I don't know. If something happens
that I don't like I just grin and bear
it. I make it a point to say some
thing good about people or nothing at
all. I never allow the players to curse
me and I never swear myself. This
getting angry is a strange thing and 1
guess the only thing to do when in
clined to become so is just don't."
The Drug Shop
The Drug Shop
'The Drug Shop
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Tor the Matchless Joys of the Great Outdoors
GET A ftODAR
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A. J. Winscott.
LOU S AD MEN
TO GIVE LUNCHEON
Good Program is Arranged
For Meeting at Planters
Byron W. Orr, secretary of the St.
Louis Advertising Men's League, is
.sending out announcements of the
"Luncheon Meeting" of the Club, to be
held Tuesday, Oct. 20, at noon at the
Planters Hotel, St. Louis.
The speakers will be: Walter S.
Dickey, chairman of the Republican
State Committee, president of the Dick
ey Clay Manufacturing Company, of
Kansas City, who will talk on "Busi
ness and Political Publicity;" William
Clendenin, of the Nelson-Chesman Ad
vertising Company, who will talk on
"Political Publicity, the Worst in the
World;" and Walter Williams, Dean of
the Department of Journalism of the
University of Missouri, who will talk
on "The Missouri University School of
The program has this advice: "Be a
booster, Quityureknockin, it's not a
good habit. It's not an enjoyable ac
quisition any way you look at it, even
OPENS AT U. OF M.
Six Societies Will Hold
Their Regular Meetings
t Tomorrow Night.
though many say that a knock is a
boost, which is not good logic. If you're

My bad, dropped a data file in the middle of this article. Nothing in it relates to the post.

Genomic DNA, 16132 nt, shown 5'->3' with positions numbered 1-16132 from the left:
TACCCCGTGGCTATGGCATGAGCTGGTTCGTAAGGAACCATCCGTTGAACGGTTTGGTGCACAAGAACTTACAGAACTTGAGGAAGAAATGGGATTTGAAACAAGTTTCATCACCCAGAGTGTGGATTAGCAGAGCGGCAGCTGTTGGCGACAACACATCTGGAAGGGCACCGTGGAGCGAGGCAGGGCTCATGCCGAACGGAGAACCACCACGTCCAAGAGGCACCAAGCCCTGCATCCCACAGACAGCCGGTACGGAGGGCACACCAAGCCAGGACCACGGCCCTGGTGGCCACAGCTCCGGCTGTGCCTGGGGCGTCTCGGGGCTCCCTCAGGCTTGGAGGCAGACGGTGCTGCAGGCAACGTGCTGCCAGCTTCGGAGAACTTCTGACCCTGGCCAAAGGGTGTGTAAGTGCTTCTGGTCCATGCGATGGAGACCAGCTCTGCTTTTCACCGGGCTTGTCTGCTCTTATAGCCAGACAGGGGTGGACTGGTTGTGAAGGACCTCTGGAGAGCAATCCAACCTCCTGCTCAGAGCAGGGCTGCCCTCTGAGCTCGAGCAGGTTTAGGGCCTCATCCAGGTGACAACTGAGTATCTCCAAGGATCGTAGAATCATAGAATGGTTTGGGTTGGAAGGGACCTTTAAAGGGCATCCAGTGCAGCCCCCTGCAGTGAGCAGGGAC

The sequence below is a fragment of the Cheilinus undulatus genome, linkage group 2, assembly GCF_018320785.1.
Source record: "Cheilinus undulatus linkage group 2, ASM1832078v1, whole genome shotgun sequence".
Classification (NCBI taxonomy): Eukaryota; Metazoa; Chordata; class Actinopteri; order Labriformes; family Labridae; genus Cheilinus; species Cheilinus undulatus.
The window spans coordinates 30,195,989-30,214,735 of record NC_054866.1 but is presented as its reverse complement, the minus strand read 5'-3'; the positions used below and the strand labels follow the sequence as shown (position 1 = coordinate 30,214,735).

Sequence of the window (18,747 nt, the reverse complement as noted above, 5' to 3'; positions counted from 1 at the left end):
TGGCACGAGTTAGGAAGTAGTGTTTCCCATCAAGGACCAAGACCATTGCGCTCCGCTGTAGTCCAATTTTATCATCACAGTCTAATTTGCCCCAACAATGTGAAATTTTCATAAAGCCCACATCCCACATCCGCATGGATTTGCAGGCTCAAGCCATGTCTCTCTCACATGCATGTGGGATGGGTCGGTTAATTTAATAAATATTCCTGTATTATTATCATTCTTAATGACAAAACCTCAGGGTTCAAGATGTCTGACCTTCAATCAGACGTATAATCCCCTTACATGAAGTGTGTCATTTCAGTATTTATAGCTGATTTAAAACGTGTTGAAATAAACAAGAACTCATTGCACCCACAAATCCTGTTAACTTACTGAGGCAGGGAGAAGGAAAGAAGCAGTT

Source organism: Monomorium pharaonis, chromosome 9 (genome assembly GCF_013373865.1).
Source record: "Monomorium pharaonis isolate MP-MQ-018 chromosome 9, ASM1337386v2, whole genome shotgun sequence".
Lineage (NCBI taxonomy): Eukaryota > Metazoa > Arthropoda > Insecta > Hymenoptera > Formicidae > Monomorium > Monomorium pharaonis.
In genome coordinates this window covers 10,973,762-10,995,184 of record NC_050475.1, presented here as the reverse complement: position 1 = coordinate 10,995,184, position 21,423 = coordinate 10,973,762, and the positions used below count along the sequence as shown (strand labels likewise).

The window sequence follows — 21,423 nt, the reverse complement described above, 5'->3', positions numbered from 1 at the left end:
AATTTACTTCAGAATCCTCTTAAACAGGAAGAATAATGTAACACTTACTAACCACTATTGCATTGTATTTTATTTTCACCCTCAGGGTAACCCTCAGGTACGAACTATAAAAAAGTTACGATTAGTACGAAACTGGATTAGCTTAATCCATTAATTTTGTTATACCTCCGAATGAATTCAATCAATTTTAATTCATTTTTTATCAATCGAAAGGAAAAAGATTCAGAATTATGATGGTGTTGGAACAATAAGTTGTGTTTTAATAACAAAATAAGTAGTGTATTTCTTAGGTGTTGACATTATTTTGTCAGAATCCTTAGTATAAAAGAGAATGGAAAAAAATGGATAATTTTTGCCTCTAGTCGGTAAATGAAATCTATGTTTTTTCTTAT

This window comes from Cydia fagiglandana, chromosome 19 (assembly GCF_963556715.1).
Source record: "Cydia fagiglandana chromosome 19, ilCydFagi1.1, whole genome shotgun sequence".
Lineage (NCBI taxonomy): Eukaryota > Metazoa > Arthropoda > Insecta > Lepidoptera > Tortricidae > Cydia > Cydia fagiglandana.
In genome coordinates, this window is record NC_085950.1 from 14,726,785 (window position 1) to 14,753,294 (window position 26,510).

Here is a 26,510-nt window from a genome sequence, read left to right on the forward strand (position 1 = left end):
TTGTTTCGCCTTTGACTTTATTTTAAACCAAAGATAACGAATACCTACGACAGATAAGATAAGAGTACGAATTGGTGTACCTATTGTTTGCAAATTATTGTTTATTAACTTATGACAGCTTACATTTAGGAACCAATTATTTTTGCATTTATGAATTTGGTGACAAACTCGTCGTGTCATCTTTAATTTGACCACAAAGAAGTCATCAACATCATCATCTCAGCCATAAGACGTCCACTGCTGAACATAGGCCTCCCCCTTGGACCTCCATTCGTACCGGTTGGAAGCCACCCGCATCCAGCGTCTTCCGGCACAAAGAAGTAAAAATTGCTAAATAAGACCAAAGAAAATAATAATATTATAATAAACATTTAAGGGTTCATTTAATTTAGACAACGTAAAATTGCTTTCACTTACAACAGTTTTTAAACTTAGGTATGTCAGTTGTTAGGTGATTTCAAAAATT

an advocate of Honesty in Advertising
and a 'square deal' for your fellow man,
you'll take your membership out of the
'Knockers Club' and join the St. Louis
Advertising Men's League. The mental
exercise you get with this organization
is just as exhilcrant and needful as the
physical exercise that comes from play,
fun and sport."
Mass Meeting Tonight
A student mass meeting will be held
this evening in the auditorium of Aca
demic Hall to arouse enthusiasm for the
Tigers in their game with Iowa Uni
versity tomorrow. The band will play
and yells will be practiced.
FOR RENT: Three front
modern. Meals $3.50 per week.
701. 718 Missouri avenue.
HONORS DEAN LAWSON
The University of Missouri has been
honored by the appointment of Dean
John D. Lawson of the Law Department
as a member of a Special Committee
of the American Bar.sociatian -'(6 for"
mutate iaws regarding the delays and
uncertainties in litigation, both Civil
The Association during its annual
meeting last August at Seattle, Wash.,
authorized the appointment of this com
mittee. The other members are:
Judge Amidon of the Federal Court
of North Dakota.
Judge San ford of the Federal Court
Judge Elliott of the Supreme Court
Judge Pound of Chicago.
Dean Irvine of the Cornell Law
Prof. Beale of Harvard Law School.
Prof. Mikell of the University ol
Pennsylvania Law School.
Former Senator Turner of Washing
ton. Former Congressman Littlefield of
W. L. January of Detroit, Michigan.
Samuel C. Eastman of Concord, New
Charles S. Hamlin of Boston, Massa
chusetts. Everett P. Wheeler, of New York
Henry D. Estabrook of New York
Six debating societies of the Uni
versity of Missouri will hold regular
meetings tomorrow night unless a Ti
ger victory over Iowa, with the subse
quent "shirt tail" (parade, interferes.
Considerable rivalry has developed over
enrolling new members, several of the
strongest societies competing in trying
to get men with good high school rec
ords as debaters.
The Athenaean society will debate